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Low-income families have more to spend on fruit and veggies thanks to new WIC rule


U.S. officials on Tuesday announced that the federal program that helps low-income women and young children access nutritious food will permanently allot more funds for fruit, vegetables and other vital staples.

The Special Supplemental Nutrition Program for Women, Infants, and Children, commonly referred to as WIC, provides monthly grocery benefits to almost 6.6 million mothers and children up to age 5 in the United States, including nearly 40% of all infants. The benefits are for purchasing specific foods designed to supplement participants’ diets. 

Tuesday’s changes are the first update to WIC food packages in a decade, according to the U.S. Agriculture Department, which oversees the program. The changes incorporate recommendations from the National Academies of Sciences, Engineering, and Medicine, and are based on the current federal Dietary Guidelines for Americans.

“These participant-centered changes will strengthen WIC by ensuring the foods participants receive reflect the latest nutrition science to support healthy eating and the brightest futures,”  Agriculture Secretary Tom Vilsack said in a statement.

The revisions finalize a rule proposed by USDA in November 2022 and make permanent an increase in monthly cash vouchers for fruits and vegetables — a boost that was first introduced during the pandemic. It provides WIC participants with up to four times the amount for fresh produce that they received before the pandemic. 

WIC participants will also have more flexibility to accommodate dietary needs and cultural preferences, such as expanded whole grain options like quinoa and blue cornmeal, nondairy substitutions such as plant-based yogurts and cheeses, lactose-free milk, canned fish, and canned beans in addition to dried beans.

State WIC agencies have two years to implement all the changes, for the most part. The fruit and vegetable benefit bump, which all states are currently in compliance with, must be codified in the next 60 days; it provides monthly cash-value benefits of $26 for child participants, $47 for pregnant and postpartum participants, and $52 for mostly and fully breastfeeding participants to purchase fruit and vegetables.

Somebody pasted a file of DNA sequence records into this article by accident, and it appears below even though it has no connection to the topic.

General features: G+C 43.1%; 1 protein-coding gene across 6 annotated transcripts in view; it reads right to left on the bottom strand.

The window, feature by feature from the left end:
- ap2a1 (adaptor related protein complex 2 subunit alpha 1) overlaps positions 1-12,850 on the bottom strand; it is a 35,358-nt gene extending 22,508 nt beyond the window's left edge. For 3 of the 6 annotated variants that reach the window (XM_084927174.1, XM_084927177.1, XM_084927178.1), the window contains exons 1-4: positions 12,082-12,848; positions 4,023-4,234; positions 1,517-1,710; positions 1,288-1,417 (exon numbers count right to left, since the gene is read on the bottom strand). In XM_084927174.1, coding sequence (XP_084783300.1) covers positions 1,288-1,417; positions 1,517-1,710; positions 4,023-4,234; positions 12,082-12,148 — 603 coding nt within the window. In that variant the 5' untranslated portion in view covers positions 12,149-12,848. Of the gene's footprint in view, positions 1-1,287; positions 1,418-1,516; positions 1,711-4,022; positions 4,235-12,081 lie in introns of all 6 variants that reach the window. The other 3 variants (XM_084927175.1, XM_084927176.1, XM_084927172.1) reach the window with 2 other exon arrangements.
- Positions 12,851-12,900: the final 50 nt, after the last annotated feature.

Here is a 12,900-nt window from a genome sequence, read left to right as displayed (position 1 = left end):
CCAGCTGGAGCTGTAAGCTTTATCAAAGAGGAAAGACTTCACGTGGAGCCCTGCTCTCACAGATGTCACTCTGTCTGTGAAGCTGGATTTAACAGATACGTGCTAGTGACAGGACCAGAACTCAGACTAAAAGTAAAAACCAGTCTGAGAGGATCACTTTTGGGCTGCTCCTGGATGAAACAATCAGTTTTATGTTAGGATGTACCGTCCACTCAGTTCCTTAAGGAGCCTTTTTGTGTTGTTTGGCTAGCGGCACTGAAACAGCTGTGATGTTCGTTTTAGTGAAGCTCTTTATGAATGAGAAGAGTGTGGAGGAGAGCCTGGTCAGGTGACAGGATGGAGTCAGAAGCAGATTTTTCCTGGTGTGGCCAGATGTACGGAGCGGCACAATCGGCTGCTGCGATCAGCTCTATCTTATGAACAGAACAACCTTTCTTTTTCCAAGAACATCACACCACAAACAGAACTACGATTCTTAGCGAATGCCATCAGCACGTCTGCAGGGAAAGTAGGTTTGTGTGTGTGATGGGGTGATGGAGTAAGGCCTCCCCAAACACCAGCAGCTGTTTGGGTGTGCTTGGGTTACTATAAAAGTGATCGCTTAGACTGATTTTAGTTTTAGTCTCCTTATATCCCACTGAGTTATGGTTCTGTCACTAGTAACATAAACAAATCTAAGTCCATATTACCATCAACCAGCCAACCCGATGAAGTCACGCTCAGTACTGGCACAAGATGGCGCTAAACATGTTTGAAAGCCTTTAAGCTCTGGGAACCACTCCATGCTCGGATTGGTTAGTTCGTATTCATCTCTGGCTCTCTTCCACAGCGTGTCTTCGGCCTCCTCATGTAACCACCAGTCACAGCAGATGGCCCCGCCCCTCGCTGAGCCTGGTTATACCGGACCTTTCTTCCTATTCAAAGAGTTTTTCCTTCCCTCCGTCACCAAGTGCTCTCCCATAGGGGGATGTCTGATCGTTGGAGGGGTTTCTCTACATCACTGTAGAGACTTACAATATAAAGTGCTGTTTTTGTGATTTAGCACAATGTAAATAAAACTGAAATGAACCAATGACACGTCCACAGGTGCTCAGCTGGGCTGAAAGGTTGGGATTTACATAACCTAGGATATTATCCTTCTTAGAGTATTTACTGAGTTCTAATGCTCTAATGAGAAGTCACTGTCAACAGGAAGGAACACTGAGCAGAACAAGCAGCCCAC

Georgia Machell, interim president and CEO of the National WIC Association, praised the updated nutrition standards and urged states to implement them quickly. 

“In a time of rising food insecurity and high food costs, increasing participants’ purchasing power for healthy foods is critical,” Machell said in a statement, adding that a survey released Tuesday by the National WIC Association revealed that access to fruits and vegetables is the top reason why participants join WIC.

The update includes some reductions as well, as it lowers the allowable quantities of milk and juice for WIC participants— a move USDA said better balances diets and supports the American Academy of Pediatrics’ guidelines on limiting juice consumption. 

The WIC revisions stray from some recommendations made by the National Academies of Sciences, Engineering, and Medicine: The National Academies recommends all breakfast cereals be whole grain, for example, while USDA in its final rule required only that at least 75% of cereals that WIC state agencies authorize have a whole grain as the first ingredient. The agency also chose to put a limit on added sugars versus total sugars — which includes naturally occurring sugars — for yogurt and breakfast cereal.

The food package changes come on the heels of the Biden administration securing over $7 billion to ensure that WIC is fully funded for fiscal year 2024 after the program faced a $1 billion shortfall earlier in the year.

While WIC has a decadeslong track record of success in improving health outcomes and health care disparities, just over half of all eligible people actually participate in it, according to USDA estimates.

Cindy Long, administrator of the USDA Food and Nutrition Service, said she envisioned far-reaching benefits from the new changes to WIC.

“For the 6.6 million moms, babies and young children who participate in WIC — and the millions more eligible to participate — these improvements to our food packages have the potential to make positive, life-long impacts on health and well-being,” she said in a statement.


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